After battle with MPs, British PM seeks Brexit deal

A British history book sits on a shelf as Britain's Prime Minister Boris Johnson speaks with year four and year six pupils during a visit to Pimlico Primary school in London on September 10, 2019. Picture: TOBY MELVILLE / POOL / AFP

A British history book sits on a shelf as Britain's Prime Minister Boris Johnson speaks with year four and year six pupils during a visit to Pimlico Primary school in London on September 10, 2019. Picture: TOBY MELVILLE / POOL / AFP

Conservative rebel Rory Stewart said: ‘There is only one door out of this problem which is through a majority (for a deal) in parliament.’

British Prime Minister Boris Johnson insisted on Tuesday he was working hard to strike a divorce deal with the EU, after he suspended parliament following a series of bruising defeats by MPs over his Brexit plan.

The day after meeting Irish Prime Minister Leo Varadkar in Dublin, Johnson held talks with his Northern Irish allies in London — all key players in the race to secure a deal before Britain leaves the European Union on October 31.

Johnson has faced huge opposition in the House of Commons to his threat to leave the bloc without agreeing exit terms with Brussels but lawmakers have also rejected his call for an early general election to resolve the impasse.

Before he suspended parliament early on Tuesday, MPs rushed through legislation requiring Johnson to postpone Brexit by three months if he fails to secure a deal at an EU summit on October 17-18.

“We’re working very hard to get a deal. I think we will get a deal but if absolutely necessary we will come out with no deal,” Johnson said during a school visit Tuesday.

He has previously said he would rather be “dead in a ditch” than delay Brexit.

The Conservative leader took office in July promising to renegotiate the exit terms struck by his predecessor, Theresa May, which were rejected three times by MPs.

But the EU has so far refused, and accused London of failing to come up with any viable alternatives to the most controversial element, the so-called backstop plan to keep open the UK’s border with the Republic of Ireland.

Johnson met on Tuesday with Arlene Foster, the leader of Northern Ireland’s Democratic Unionist Party, which has propped up his government.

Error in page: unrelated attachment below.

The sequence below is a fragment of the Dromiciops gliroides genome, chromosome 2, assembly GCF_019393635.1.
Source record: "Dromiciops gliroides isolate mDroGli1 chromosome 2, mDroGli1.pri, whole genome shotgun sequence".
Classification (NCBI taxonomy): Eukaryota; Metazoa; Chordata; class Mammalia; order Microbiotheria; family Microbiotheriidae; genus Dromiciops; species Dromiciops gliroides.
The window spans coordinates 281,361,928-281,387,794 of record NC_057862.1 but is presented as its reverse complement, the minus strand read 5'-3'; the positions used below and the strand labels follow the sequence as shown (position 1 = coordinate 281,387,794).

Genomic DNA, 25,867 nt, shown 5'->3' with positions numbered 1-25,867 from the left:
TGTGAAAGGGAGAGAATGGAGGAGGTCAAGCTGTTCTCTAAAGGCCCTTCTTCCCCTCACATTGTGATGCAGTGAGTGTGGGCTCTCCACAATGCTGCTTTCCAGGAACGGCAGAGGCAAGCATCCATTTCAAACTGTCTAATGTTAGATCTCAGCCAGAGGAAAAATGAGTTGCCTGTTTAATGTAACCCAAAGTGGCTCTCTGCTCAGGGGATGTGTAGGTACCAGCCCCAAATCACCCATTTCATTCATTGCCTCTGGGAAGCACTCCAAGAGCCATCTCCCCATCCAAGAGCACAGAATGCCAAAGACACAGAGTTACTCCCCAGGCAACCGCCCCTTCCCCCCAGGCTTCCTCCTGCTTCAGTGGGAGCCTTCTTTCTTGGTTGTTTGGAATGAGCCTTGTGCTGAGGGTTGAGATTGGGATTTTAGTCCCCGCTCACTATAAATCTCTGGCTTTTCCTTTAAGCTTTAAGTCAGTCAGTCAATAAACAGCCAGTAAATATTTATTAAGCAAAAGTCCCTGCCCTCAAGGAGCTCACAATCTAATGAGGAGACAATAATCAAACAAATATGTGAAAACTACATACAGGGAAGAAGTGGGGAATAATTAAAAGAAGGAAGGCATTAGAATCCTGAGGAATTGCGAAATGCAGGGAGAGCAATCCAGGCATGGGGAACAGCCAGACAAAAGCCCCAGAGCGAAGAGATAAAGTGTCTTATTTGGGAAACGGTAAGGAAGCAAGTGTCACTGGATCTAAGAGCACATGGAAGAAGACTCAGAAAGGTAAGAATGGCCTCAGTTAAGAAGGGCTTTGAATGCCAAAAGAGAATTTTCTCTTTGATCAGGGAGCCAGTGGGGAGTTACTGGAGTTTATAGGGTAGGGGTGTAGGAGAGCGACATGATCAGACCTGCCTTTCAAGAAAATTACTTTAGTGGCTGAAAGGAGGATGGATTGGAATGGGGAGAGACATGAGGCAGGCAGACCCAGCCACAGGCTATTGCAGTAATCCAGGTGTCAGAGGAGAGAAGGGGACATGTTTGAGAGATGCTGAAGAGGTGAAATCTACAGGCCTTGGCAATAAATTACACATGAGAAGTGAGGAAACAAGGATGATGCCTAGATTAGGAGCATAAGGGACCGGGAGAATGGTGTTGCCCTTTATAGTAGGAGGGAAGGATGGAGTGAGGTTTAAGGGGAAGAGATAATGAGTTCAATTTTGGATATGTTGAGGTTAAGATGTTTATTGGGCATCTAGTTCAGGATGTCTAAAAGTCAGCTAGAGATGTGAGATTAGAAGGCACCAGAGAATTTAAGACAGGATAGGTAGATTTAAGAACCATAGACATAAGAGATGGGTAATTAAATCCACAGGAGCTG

There is speculation that Johnson could be softening his demand to remove the backstop from the Brexit deal, although Downing Street denies this — and the DUP would likely resist such a move.

It fears that efforts to keep open the land frontier between Northern Ireland and the Irish Republic to protect the peace process, could lead to a new sea border between Northern Ireland and the British mainland.

Johnson’s EU envoy, David Frost, is due back in Brussels later this week for talks.

Meanwhile in London, a cross-party group of MPs met to discuss how they might yet get the old Brexit deal through parliament if Johnson failed to secure a new one.

Conservative rebel Rory Stewart said: “There is only one door out of this problem which is through a majority (for a deal) in parliament.”

MPs only returned from their summer holiday last week but rushed through the “no deal” law before the session closed amid dramatic scenes early on Tuesday.

Opposition MPs waved signs reading “Silenced” and hollered “Shame on you!” at government lawmakers as the formal suspension ceremony took place.

Prorogation is normally a routine event every year but Johnson is accused of trying to muzzle lawmakers by doing it for so long — five weeks — and so close to the Brexit deadline.

Commons Speaker John Bercow earlier announced he would be stepping down in a strongly-worded speech in which he warned the government against trying to “degrade” parliament.

In a day of drama, Johnson also lost a vote demanding the government publish confidential papers about the potential impact of a no-deal Brexit.

MPs fear that ending Britain’s 46-year-old membership of the EU without agreeing new terms would be hugely disruptive and accuse ministers of downplaying the risk.

Opposition leaders say they will not support Johnson’s calls for an early election until this option is off the table.

Johnson rejected criticism of his decision to suspend parliament.

“This stuff about it being anti-democratic — I mean, donnez-moi un break,” he said, switching into Franglais.

“We were very, very clear that if people wanted a democratic moment, if they wanted an election, we offered it to the Labour opposition and mysteriously they decided not to go for it.”

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